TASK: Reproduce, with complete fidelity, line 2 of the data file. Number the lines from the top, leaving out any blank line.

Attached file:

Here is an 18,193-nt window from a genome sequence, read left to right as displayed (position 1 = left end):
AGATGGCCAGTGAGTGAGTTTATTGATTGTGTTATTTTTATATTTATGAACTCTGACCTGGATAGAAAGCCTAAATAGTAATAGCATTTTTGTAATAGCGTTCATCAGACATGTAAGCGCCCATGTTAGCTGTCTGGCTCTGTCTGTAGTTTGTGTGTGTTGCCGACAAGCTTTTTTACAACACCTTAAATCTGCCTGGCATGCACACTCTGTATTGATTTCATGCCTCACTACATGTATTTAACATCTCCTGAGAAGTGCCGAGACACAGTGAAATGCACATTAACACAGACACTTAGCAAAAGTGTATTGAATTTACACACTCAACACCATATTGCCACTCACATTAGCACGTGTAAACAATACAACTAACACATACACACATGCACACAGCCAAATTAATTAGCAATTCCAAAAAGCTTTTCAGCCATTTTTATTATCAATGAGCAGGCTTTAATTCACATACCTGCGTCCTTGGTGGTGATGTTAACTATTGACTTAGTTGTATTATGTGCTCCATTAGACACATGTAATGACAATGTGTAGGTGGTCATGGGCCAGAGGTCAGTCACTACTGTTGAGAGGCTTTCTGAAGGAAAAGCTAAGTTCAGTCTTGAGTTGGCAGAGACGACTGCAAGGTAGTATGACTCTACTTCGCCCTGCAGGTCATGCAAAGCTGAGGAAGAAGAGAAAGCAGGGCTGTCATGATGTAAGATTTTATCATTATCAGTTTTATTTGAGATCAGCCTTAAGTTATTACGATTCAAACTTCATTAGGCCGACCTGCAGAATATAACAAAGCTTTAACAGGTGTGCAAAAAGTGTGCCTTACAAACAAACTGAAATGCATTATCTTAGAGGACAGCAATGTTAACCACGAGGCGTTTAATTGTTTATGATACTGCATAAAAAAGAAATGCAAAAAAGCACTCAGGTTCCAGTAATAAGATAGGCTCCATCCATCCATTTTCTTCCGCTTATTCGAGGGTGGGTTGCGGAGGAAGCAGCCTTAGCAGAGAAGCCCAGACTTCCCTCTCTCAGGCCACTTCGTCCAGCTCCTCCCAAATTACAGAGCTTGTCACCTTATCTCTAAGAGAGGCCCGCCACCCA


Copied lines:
AGATGGCCAGTGAGTGAGTTTATTGATTGTGTTATTTTTATATTTATGAACTCTGACCTGGATAGAAAGCCTAAATAGTAATAGCATTTTTGTAATAGCGTTCATCAGACATGTAAGCGCCCATGTTAGCTGTCTGGCTCTGTCTGTAGTTTGTGTGTGTTGCCGACAAGCTTTTTTACAACACCTTAAATCTGCCTGGCATGCACACTCTGTATTGATTTCATGCCTCACTACATGTATTTAACATCTCCTGAGAAGTGCCGAGACACAGTGAAATGCACATTAACACAGACACTTAGCAAAAGTGTATTGAATTTACACACTCAACACCATATTGCCACTCACATTAGCACGTGTAAACAATACAACTAACACATACACACATGCACACAGCCAAATTAATTAGCAATTCCAAAAAGCTTTTCAGCCATTTTTATTATCAATGAGCAGGCTTTAATTCACATACCTGCGTCCTTGGTGGTGATGTTAACTATTGACTTAGTTGTATTATGTGCTCCATTAGACACATGTAATGACAATGTGTAGGTGGTCATGGGCCAGAGGTCAGTCACTACTGTTGAGAGGCTTTCTGAAGGAAAAGCTAAGTTCAGTCTTGAGTTGGCAGAGACGACTGCAAGGTAGTATGACTCTACTTCGCCCTGCAGGTCATGCAAAGCTGAGGAAGAAGAGAAAGCAGGGCTGTCATGATGTAAGATTTTATCATTATCAGTTTTATTTGAGATCAGCCTTAAGTTATTACGATTCAAACTTCATTAGGCCGACCTGCAGAATATAACAAAGCTTTAACAGGTGTGCAAAAAGTGTGCCTTACAAACAAACTGAAATGCATTATCTTAGAGGACAGCAATGTTAACCACGAGGCGTTTAATTGTTTATGATACTGCATAAAAAAGAAATGCAAAAAAGCACTCAGGTTCCAGTAATAAGATAGGCTCCATCCATCCATTTTCTTCCGCTTATTCGAGGGTGGGTTGCGGAGGAAGCAGCCTTAGCAGAGAAGCCCAGACTTCCCTCTCTCAGGCCACTTCGTCCAGCTCCTCCCAAATTACAGAGCTTGTCACCTTATCTCTAAGAGAGGCCCGCCACCCA